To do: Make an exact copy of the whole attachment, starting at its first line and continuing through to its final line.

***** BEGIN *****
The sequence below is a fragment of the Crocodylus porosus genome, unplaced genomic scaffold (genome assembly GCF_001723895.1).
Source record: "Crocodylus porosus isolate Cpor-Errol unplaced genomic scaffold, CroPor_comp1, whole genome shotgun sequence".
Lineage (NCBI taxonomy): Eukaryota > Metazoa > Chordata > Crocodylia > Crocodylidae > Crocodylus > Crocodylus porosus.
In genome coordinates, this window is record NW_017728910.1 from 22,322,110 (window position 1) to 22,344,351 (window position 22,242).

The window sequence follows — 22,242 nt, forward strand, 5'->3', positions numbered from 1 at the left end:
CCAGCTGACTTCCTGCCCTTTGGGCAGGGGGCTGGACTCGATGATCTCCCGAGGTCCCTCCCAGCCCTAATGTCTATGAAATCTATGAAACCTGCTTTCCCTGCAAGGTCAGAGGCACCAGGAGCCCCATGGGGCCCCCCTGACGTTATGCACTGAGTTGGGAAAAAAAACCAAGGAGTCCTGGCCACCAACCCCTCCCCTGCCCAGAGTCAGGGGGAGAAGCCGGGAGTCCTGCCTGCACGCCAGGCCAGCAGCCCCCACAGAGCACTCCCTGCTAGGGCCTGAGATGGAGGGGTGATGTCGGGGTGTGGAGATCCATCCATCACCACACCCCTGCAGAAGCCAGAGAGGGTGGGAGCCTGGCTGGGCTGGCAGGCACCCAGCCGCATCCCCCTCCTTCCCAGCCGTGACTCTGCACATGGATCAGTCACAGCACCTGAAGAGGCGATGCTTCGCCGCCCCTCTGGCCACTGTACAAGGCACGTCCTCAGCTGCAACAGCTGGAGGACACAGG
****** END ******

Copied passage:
The sequence below is a fragment of the Crocodylus porosus genome, unplaced genomic scaffold (genome assembly GCF_001723895.1).
Source record: "Crocodylus porosus isolate Cpor-Errol unplaced genomic scaffold, CroPor_comp1, whole genome shotgun sequence".
Lineage (NCBI taxonomy): Eukaryota > Metazoa > Chordata > Crocodylia > Crocodylidae > Crocodylus > Crocodylus porosus.
In genome coordinates, this window is record NW_017728910.1 from 22,322,110 (window position 1) to 22,344,351 (window position 22,242).

The window sequence follows — 22,242 nt, forward strand, 5'->3', positions numbered from 1 at the left end:
CCAGCTGACTTCCTGCCCTTTGGGCAGGGGGCTGGACTCGATGATCTCCCGAGGTCCCTCCCAGCCCTAATGTCTATGAAATCTATGAAACCTGCTTTCCCTGCAAGGTCAGAGGCACCAGGAGCCCCATGGGGCCCCCCTGACGTTATGCACTGAGTTGGGAAAAAAAACCAAGGAGTCCTGGCCACCAACCCCTCCCCTGCCCAGAGTCAGGGGGAGAAGCCGGGAGTCCTGCCTGCACGCCAGGCCAGCAGCCCCCACAGAGCACTCCCTGCTAGGGCCTGAGATGGAGGGGTGATGTCGGGGTGTGGAGATCCATCCATCACCACACCCCTGCAGAAGCCAGAGAGGGTGGGAGCCTGGCTGGGCTGGCAGGCACCCAGCCGCATCCCCCTCCTTCCCAGCCGTGACTCTGCACATGGATCAGTCACAGCACCTGAAGAGGCGATGCTTCGCCGCCCCTCTGGCCACTGTACAAGGCACGTCCTCAGCTGCAACAGCTGGAGGACACAGG